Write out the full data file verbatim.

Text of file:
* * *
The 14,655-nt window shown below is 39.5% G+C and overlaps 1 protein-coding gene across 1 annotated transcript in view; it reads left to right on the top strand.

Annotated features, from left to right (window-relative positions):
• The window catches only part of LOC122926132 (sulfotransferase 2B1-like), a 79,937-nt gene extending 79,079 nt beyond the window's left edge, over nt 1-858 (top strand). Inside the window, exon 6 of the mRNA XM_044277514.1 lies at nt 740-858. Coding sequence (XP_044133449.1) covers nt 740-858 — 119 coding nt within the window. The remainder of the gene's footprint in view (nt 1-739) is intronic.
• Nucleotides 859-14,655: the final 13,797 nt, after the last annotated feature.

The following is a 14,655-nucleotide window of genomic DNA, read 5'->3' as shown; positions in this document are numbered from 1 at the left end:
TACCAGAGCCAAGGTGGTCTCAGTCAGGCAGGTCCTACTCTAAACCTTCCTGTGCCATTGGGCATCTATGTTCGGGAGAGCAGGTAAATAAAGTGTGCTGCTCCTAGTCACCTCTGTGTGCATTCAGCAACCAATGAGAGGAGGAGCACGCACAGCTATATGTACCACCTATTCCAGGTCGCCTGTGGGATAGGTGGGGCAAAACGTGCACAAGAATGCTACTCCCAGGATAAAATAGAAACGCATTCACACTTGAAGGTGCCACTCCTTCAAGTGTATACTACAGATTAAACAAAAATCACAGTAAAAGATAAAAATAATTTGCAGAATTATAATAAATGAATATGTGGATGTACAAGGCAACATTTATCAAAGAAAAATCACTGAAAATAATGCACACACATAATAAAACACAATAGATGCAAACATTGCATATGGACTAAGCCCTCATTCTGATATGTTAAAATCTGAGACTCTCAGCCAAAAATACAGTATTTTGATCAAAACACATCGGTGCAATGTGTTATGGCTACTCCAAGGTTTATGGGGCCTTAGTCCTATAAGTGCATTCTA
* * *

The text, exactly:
The 14,655-nt window shown below is 39.5% G+C and overlaps 1 protein-coding gene across 1 annotated transcript in view; it reads left to right on the top strand.

Annotated features, from left to right (window-relative positions):
• The window catches only part of LOC122926132 (sulfotransferase 2B1-like), a 79,937-nt gene extending 79,079 nt beyond the window's left edge, over nt 1-858 (top strand). Inside the window, exon 6 of the mRNA XM_044277514.1 lies at nt 740-858. Coding sequence (XP_044133449.1) covers nt 740-858 — 119 coding nt within the window. The remainder of the gene's footprint in view (nt 1-739) is intronic.
• Nucleotides 859-14,655: the final 13,797 nt, after the last annotated feature.

The following is a 14,655-nucleotide window of genomic DNA, read 5'->3' as shown; positions in this document are numbered from 1 at the left end:
TACCAGAGCCAAGGTGGTCTCAGTCAGGCAGGTCCTACTCTAAACCTTCCTGTGCCATTGGGCATCTATGTTCGGGAGAGCAGGTAAATAAAGTGTGCTGCTCCTAGTCACCTCTGTGTGCATTCAGCAACCAATGAGAGGAGGAGCACGCACAGCTATATGTACCACCTATTCCAGGTCGCCTGTGGGATAGGTGGGGCAAAACGTGCACAAGAATGCTACTCCCAGGATAAAATAGAAACGCATTCACACTTGAAGGTGCCACTCCTTCAAGTGTATACTACAGATTAAACAAAAATCACAGTAAAAGATAAAAATAATTTGCAGAATTATAATAAATGAATATGTGGATGTACAAGGCAACATTTATCAAAGAAAAATCACTGAAAATAATGCACACACATAATAAAACACAATAGATGCAAACATTGCATATGGACTAAGCCCTCATTCTGATATGTTAAAATCTGAGACTCTCAGCCAAAAATACAGTATTTTGATCAAAACACATCGGTGCAATGTGTTATGGCTACTCCAAGGTTTATGGGGCCTTAGTCCTATAAGTGCATTCTA